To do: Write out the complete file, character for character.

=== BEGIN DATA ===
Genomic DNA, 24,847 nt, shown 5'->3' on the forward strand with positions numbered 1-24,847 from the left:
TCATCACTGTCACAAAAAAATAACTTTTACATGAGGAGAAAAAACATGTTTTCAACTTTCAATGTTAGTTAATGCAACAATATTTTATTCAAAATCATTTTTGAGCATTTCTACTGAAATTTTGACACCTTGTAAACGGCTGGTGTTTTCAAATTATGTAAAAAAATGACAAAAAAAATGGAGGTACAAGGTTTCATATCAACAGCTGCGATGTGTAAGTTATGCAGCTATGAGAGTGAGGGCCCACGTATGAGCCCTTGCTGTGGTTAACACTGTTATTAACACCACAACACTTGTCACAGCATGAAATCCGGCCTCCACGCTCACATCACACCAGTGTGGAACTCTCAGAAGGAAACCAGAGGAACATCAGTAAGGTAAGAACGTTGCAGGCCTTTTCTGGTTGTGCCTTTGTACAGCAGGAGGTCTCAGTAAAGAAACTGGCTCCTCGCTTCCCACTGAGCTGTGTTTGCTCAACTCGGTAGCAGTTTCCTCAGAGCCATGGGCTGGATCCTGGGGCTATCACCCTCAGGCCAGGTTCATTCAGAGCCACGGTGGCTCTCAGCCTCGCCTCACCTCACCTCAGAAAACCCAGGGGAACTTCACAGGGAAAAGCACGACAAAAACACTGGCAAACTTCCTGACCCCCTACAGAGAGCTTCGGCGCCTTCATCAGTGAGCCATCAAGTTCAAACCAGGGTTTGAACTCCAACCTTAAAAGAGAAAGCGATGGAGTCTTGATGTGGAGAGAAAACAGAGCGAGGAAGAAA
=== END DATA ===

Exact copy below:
Genomic DNA, 24,847 nt, shown 5'->3' on the forward strand with positions numbered 1-24,847 from the left:
TCATCACTGTCACAAAAAAATAACTTTTACATGAGGAGAAAAAACATGTTTTCAACTTTCAATGTTAGTTAATGCAACAATATTTTATTCAAAATCATTTTTGAGCATTTCTACTGAAATTTTGACACCTTGTAAACGGCTGGTGTTTTCAAATTATGTAAAAAAATGACAAAAAAAATGGAGGTACAAGGTTTCATATCAACAGCTGCGATGTGTAAGTTATGCAGCTATGAGAGTGAGGGCCCACGTATGAGCCCTTGCTGTGGTTAACACTGTTATTAACACCACAACACTTGTCACAGCATGAAATCCGGCCTCCACGCTCACATCACACCAGTGTGGAACTCTCAGAAGGAAACCAGAGGAACATCAGTAAGGTAAGAACGTTGCAGGCCTTTTCTGGTTGTGCCTTTGTACAGCAGGAGGTCTCAGTAAAGAAACTGGCTCCTCGCTTCCCACTGAGCTGTGTTTGCTCAACTCGGTAGCAGTTTCCTCAGAGCCATGGGCTGGATCCTGGGGCTATCACCCTCAGGCCAGGTTCATTCAGAGCCACGGTGGCTCTCAGCCTCGCCTCACCTCACCTCAGAAAACCCAGGGGAACTTCACAGGGAAAAGCACGACAAAAACACTGGCAAACTTCCTGACCCCCTACAGAGAGCTTCGGCGCCTTCATCAGTGAGCCATCAAGTTCAAACCAGGGTTTGAACTCCAACCTTAAAAGAGAAAGCGATGGAGTCTTGATGTGGAGAGAAAACAGAGCGAGGAAGAAA